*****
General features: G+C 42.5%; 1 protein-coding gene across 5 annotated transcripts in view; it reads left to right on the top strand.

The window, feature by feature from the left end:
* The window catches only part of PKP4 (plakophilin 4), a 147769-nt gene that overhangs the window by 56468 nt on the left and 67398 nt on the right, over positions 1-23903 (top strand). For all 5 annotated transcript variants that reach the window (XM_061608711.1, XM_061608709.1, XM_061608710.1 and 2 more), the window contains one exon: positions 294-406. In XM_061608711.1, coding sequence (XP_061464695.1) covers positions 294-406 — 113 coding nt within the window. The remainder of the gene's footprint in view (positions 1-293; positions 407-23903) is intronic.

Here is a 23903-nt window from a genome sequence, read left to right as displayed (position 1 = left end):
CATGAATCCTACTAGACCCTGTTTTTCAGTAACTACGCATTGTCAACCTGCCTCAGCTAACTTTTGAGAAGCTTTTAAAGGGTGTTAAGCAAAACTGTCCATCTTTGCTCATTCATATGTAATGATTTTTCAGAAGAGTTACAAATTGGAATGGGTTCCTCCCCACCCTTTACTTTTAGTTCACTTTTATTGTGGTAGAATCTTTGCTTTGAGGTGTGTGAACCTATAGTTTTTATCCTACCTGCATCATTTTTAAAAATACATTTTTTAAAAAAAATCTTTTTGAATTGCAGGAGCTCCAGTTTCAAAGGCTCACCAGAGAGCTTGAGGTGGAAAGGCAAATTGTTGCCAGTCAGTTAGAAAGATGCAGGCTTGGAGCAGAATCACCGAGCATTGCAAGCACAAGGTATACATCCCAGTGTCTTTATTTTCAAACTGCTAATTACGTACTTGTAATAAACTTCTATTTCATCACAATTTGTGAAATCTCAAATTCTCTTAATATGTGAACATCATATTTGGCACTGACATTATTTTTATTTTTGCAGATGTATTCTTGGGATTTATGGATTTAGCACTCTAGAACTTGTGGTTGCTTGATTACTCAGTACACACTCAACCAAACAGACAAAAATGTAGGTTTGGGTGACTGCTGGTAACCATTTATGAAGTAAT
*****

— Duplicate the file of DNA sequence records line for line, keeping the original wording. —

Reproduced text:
General features: G+C 42.5%; 1 protein-coding gene across 5 annotated transcripts in view; it reads left to right on the top strand.

The window, feature by feature from the left end:
* The window catches only part of PKP4 (plakophilin 4), a 147769-nt gene that overhangs the window by 56468 nt on the left and 67398 nt on the right, over positions 1-23903 (top strand). For all 5 annotated transcript variants that reach the window (XM_061608711.1, XM_061608709.1, XM_061608710.1 and 2 more), the window contains one exon: positions 294-406. In XM_061608711.1, coding sequence (XP_061464695.1) covers positions 294-406 — 113 coding nt within the window. The remainder of the gene's footprint in view (positions 1-293; positions 407-23903) is intronic.

Here is a 23903-nt window from a genome sequence, read left to right as displayed (position 1 = left end):
CATGAATCCTACTAGACCCTGTTTTTCAGTAACTACGCATTGTCAACCTGCCTCAGCTAACTTTTGAGAAGCTTTTAAAGGGTGTTAAGCAAAACTGTCCATCTTTGCTCATTCATATGTAATGATTTTTCAGAAGAGTTACAAATTGGAATGGGTTCCTCCCCACCCTTTACTTTTAGTTCACTTTTATTGTGGTAGAATCTTTGCTTTGAGGTGTGTGAACCTATAGTTTTTATCCTACCTGCATCATTTTTAAAAATACATTTTTTAAAAAAAATCTTTTTGAATTGCAGGAGCTCCAGTTTCAAAGGCTCACCAGAGAGCTTGAGGTGGAAAGGCAAATTGTTGCCAGTCAGTTAGAAAGATGCAGGCTTGGAGCAGAATCACCGAGCATTGCAAGCACAAGGTATACATCCCAGTGTCTTTATTTTCAAACTGCTAATTACGTACTTGTAATAAACTTCTATTTCATCACAATTTGTGAAATCTCAAATTCTCTTAATATGTGAACATCATATTTGGCACTGACATTATTTTTATTTTTGCAGATGTATTCTTGGGATTTATGGATTTAGCACTCTAGAACTTGTGGTTGCTTGATTACTCAGTACACACTCAACCAAACAGACAAAAATGTAGGTTTGGGTGACTGCTGGTAACCATTTATGAAGTAAT